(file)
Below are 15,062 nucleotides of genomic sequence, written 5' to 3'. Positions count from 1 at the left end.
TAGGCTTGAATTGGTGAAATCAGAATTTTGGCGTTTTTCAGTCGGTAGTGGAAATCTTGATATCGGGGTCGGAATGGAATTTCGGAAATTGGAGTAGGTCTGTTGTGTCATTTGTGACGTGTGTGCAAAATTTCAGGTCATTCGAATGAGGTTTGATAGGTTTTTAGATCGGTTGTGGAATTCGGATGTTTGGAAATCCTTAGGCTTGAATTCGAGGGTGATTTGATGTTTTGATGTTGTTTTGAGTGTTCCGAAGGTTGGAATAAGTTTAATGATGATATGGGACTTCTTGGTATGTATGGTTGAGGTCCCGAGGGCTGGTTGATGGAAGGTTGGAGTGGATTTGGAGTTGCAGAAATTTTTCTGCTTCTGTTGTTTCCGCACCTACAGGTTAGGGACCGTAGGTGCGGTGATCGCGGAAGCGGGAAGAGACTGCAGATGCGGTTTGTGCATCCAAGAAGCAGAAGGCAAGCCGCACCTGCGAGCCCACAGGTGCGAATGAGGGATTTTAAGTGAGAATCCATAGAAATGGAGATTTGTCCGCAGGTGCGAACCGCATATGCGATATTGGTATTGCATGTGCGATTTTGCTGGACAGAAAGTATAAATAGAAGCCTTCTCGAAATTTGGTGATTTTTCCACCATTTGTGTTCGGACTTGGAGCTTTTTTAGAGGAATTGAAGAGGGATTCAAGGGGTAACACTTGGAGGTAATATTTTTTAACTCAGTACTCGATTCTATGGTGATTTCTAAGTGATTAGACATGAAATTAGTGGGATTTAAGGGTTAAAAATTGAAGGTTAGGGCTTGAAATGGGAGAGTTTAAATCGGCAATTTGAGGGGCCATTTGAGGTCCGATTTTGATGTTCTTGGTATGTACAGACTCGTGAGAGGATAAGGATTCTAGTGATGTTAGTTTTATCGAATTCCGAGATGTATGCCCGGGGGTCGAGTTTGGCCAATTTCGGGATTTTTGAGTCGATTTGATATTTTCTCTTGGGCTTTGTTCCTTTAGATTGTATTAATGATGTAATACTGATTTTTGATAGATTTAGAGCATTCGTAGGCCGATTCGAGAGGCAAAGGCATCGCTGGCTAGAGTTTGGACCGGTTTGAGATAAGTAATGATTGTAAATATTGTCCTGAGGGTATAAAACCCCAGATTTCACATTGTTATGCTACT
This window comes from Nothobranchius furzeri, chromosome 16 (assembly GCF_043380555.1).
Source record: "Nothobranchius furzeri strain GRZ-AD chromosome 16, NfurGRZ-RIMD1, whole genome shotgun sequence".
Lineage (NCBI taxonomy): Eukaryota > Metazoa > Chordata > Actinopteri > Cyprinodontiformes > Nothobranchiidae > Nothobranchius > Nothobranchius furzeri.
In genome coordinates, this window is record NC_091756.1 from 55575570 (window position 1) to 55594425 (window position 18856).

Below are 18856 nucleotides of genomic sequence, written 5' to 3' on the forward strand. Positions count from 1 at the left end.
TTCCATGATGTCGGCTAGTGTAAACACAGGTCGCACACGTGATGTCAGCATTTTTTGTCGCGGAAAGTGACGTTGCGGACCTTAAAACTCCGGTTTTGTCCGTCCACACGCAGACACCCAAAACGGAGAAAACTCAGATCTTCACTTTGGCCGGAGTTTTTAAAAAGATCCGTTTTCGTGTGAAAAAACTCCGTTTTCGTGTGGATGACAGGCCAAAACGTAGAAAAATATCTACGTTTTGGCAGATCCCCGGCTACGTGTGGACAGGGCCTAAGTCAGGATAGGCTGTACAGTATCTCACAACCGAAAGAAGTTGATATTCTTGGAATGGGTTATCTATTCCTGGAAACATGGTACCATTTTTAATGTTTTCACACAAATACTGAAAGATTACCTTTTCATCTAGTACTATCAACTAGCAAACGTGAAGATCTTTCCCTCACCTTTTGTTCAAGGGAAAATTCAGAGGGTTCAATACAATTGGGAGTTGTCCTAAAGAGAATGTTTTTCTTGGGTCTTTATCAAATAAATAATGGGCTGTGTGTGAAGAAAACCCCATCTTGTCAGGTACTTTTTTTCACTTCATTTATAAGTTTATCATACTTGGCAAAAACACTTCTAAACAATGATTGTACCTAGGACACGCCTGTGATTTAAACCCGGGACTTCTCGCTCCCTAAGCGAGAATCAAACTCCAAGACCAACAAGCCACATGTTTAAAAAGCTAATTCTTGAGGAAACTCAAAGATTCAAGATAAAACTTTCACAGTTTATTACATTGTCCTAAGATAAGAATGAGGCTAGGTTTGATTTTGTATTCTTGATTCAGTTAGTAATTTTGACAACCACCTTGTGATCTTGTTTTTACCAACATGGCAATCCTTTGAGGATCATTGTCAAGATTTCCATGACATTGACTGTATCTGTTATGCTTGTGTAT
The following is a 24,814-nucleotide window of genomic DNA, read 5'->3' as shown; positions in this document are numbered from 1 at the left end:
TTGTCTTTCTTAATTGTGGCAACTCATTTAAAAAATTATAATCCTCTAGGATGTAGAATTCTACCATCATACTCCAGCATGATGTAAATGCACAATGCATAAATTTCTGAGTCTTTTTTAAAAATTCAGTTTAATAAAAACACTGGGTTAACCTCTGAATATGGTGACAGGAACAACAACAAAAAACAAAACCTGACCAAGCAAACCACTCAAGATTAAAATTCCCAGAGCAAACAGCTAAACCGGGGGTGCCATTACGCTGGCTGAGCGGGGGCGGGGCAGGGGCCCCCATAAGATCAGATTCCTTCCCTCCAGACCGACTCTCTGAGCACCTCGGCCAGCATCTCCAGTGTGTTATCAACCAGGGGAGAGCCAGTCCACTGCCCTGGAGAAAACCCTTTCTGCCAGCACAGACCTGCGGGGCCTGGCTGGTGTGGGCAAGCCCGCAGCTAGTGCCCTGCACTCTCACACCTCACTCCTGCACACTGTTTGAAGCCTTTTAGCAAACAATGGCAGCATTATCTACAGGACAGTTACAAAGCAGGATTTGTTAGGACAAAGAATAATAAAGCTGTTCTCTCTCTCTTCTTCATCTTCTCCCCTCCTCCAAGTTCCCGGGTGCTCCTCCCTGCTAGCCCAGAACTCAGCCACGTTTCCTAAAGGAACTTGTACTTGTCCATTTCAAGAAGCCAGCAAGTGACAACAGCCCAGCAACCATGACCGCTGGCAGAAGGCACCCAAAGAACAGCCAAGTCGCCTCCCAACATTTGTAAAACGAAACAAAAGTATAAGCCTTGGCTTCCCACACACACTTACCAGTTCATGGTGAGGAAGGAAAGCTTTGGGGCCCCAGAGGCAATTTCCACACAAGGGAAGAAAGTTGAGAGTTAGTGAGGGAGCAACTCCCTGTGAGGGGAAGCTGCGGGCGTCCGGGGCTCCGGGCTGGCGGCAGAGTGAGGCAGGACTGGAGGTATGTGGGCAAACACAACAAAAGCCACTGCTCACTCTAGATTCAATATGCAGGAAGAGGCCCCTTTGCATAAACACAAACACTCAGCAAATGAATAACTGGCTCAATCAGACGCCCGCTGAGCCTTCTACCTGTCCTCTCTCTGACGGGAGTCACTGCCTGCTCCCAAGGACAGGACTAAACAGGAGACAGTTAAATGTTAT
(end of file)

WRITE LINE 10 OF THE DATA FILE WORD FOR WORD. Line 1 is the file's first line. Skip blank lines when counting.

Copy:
TTGTCTTTCTTAATTGTGGCAACTCATTTAAAAAATTATAATCCTCTAGGATGTAGAATTCTACCATCATACTCCAGCATGATGTAAATGCACAATGCATAAATTTCTGAGTCTTTTTTAAAAATTCAGTTTAATAAAAACACTGGGTTAACCTCTGAATATGGTGACAGGAACAACAACAAAAAACAAAACCTGACCAAGCAAACCACTCAAGATTAAAATTCCCAGAGCAAACAGCTAAACCGGGGGTGCCATTACGCTGGCTGAGCGGGGGCGGGGCAGGGGCCCCCATAAGATCAGATTCCTTCCCTCCAGACCGACTCTCTGAGCACCTCGGCCAGCATCTCCAGTGTGTTATCAACCAGGGGAGAGCCAGTCCACTGCCCTGGAGAAAACCCTTTCTGCCAGCACAGACCTGCGGGGCCTGGCTGGTGTGGGCAAGCCCGCAGCTAGTGCCCTGCACTCTCACACCTCACTCCTGCACACTGTTTGAAGCCTTTTAGCAAACAATGGCAGCATTATCTACAGGACAGTTACAAAGCAGGATTTGTTAGGACAAAGAATAATAAAGCTGTTCTCTCTCTCTTCTTCATCTTCTCCCCTCCTCCAAGTTCCCGGGTGCTCCTCCCTGCTAGCCCAGAACTCAGCCACGTTTCCTAAAGGAACTTGTACTTGTCCATTTCAAGAAGCCAGCAAGTGACAACAGCCCAGCAACCATGACCGCTGGCAGAAGGCACCCAAAGAACAGCCAAGTCGCCTCCCAACATTTGTAAAACGAAACAAAAGTATAAGCCTTGGCTTCCCACACACACTTACCAGTTCATGGTGAGGAAGGAAAGCTTTGGGGCCCCAGAGGCAATTTCCACACAAGGGAAGAAAGTTGAGAGTTAGTGAGGGAGCAACTCCCTGTGAGGGGAAGCTGCGGGCGTCCGGGGCTCCGGGCTGGCGGCAGAGTGAGGCAGGACTGGAGGTATGTGGGCAAACACAACAAAAGCCACTGCTCACTCTAGATTCAATATGCAGGAAGAGGCCCCTTTGCATAAACACAAACACTCAGCAAATGAATAACTGGCTCAATCAGACGCCCGCTGAGCCTTCTACCTGTCCTCTCTCTGACGGGAGTCACTGCCTGCTCCCAAGGACAGGACTAAACAGGAGACAGTTAAATGTTAT